Tuesday, November 11, 2008

Bad memories.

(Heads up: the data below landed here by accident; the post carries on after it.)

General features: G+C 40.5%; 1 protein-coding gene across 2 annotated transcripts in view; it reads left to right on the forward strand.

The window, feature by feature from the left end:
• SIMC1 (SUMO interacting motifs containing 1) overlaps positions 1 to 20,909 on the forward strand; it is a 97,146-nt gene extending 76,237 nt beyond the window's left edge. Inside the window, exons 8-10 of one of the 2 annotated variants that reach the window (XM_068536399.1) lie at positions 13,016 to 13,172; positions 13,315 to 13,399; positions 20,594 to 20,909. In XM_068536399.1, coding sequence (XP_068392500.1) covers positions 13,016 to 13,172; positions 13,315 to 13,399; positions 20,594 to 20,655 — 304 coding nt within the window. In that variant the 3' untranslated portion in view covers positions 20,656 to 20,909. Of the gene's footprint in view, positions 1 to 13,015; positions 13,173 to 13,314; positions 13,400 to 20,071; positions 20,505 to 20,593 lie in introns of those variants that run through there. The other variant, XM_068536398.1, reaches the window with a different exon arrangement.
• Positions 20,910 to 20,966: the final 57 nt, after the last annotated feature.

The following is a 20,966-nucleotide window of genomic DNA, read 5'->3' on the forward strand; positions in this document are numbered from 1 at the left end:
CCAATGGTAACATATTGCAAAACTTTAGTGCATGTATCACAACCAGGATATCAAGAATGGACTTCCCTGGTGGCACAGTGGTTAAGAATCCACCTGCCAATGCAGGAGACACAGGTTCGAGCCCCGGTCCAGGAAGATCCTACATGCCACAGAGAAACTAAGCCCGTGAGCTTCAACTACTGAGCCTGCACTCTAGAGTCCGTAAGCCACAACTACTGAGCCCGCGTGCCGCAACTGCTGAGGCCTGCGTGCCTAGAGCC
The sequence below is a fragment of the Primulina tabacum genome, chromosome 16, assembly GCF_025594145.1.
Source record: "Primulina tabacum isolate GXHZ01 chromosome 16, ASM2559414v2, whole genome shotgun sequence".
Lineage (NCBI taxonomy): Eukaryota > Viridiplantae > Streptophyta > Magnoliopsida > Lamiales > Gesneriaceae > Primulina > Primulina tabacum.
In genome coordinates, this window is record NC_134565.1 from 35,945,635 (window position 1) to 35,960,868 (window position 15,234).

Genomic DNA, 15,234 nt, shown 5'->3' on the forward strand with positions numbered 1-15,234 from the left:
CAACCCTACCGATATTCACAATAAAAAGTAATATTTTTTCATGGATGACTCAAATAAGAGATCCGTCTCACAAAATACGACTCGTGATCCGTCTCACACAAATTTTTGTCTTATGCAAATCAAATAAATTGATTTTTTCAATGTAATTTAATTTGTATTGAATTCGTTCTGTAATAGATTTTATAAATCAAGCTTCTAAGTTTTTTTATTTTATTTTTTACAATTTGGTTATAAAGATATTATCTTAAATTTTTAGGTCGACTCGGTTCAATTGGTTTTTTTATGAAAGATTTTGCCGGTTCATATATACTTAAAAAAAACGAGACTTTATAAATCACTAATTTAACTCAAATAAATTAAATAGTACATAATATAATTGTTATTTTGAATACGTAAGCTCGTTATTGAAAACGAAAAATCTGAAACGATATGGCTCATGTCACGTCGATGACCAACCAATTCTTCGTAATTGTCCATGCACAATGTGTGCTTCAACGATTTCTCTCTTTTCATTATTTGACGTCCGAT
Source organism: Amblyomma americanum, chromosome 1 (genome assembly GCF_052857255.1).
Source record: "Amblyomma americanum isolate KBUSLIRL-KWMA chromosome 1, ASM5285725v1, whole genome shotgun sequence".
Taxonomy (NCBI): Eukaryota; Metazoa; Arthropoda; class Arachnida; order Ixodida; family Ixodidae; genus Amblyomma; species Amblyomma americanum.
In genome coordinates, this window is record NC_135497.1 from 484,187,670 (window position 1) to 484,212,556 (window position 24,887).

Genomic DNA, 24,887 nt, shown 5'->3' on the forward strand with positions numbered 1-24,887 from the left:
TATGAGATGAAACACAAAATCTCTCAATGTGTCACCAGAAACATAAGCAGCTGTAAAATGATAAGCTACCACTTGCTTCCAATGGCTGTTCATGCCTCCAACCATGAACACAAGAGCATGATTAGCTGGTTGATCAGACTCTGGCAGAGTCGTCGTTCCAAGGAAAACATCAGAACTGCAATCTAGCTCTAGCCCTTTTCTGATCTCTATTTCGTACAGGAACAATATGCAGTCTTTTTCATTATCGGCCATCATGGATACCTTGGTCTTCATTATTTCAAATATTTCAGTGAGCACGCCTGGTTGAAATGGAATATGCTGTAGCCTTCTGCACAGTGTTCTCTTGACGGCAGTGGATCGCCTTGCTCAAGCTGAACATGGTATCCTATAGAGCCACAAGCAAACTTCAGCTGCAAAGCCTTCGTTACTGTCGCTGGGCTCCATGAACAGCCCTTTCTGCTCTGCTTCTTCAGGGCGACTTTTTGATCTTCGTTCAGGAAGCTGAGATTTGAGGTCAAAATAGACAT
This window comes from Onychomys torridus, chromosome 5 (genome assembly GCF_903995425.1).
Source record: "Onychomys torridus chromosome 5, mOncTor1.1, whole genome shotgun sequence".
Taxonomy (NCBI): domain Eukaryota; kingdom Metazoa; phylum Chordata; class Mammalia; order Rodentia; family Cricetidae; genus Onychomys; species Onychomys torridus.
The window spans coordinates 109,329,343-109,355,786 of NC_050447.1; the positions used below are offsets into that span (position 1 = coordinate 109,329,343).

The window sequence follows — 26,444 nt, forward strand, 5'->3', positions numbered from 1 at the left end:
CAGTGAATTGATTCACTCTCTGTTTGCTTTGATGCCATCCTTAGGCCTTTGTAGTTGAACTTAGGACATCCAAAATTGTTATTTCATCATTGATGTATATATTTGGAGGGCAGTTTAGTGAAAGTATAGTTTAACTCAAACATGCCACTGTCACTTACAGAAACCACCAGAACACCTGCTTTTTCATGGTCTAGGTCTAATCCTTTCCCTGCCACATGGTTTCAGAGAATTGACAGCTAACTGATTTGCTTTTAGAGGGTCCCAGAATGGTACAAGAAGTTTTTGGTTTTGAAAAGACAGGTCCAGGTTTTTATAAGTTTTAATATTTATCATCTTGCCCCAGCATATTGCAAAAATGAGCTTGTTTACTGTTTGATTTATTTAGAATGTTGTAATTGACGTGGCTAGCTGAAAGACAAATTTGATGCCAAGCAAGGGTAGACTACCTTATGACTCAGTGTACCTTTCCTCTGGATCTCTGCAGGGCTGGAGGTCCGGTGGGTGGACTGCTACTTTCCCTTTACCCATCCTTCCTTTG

With all the "oust the outsiders" poison currently vitiating the atmosphere in Mumbai, I'm reminded of two sorry events from my childhood at 233 Khetwadi Main Road. http://tinyurl.com/48tnw4. The first one took place toward the end of World War II. There was strict rationing in force. The rationing administrative office nearest to our house was at Muzzffarabad Hall (aka The People's Jinnah Hall), on the Grant Road Bridge close to Novelty Cinema http://digbig.com/4xwdb, within easy strolling distance from our house. My sister http://digbig.com/4xwdc used to work there. She had learned Urdu in her spare time before taking up the job. She was an ardent movie goer and used to buy and listen to all the latest 78 rpm discs of the hit songs from the movies. With hindsight, it seems likely that she was deeply affected by the passionate love stories she witnessed on the silver screen in the companionable twilight of the movie hall. Those were probably the days when Ratan starring Swarna Lata and featuring the hit song Ankhiyan Milake had just been released. On Saturdays, my sister's office used to close an hour and a half after noon and she would be home by 2 pm. One fateful Saturday afternoon, she did not turn up at her usual arrival time. My mother was frantic with worry. As soon as my father returned home, they had a whispered confab. Phone calls were made and enquiries too all over the city with our relatives and her friends. That night, I was woken up by the weeping of my father and mother. It scared and saddened me no end. I don't recall being particularly saddened by my sister's disappearance, though. This was because, except for surface cordiality, she was not at all fond of me. She must have viewed the late arrival of a male heir on the family scene http://digbig.com/4xwdf when she was already 18 as a threat to her prospects of inheritance. I was in awe of her, even a bit afraid too. Eventually, my sister was traced to my aunt's house in Nowroji Street. She had made this defiant move to declare her intention of marrying a Muslim colleague. I am not aware of what transpired when my parents went to fetch her. In a couple of days, she returned home and resigned her job. Broad-minded as my parents were, the shock of their daughter wanting to marry a Muslim must have been way too much for them to bear. The other sad event occured some time later, maybe in the early fifties. It concerned a cousin of mine from Khar who married a Hindu girl not of our caste. My uncle and, more particularly, my aunt http://digbig.com/4xwdg made it a point to ostracize him from the clan. Although, in their heart of hearts, my parents who were rather fond of the boy, did not want to do it, they had to follow suit. I do not think I was much bothered by all the fuss that was being made. I had never been much concerned with caste and creed right from the beginning. It perturbed me to hear much later that one of my professors in Sydenham College who was also a favourite Marathi author of mine disowned his daughter for marrying a Muslim and went to the extent of taking in her name a purificatory bath that an orthodox Hindu takes after returning home from the crematorium or the burning grounds. In short, he declared to the world that, in his eyes, she was dead and gone. Later on, though, I discovered that malicious rumour mongering had inspired this vicious canard. That, at least, is a good memory to treasure.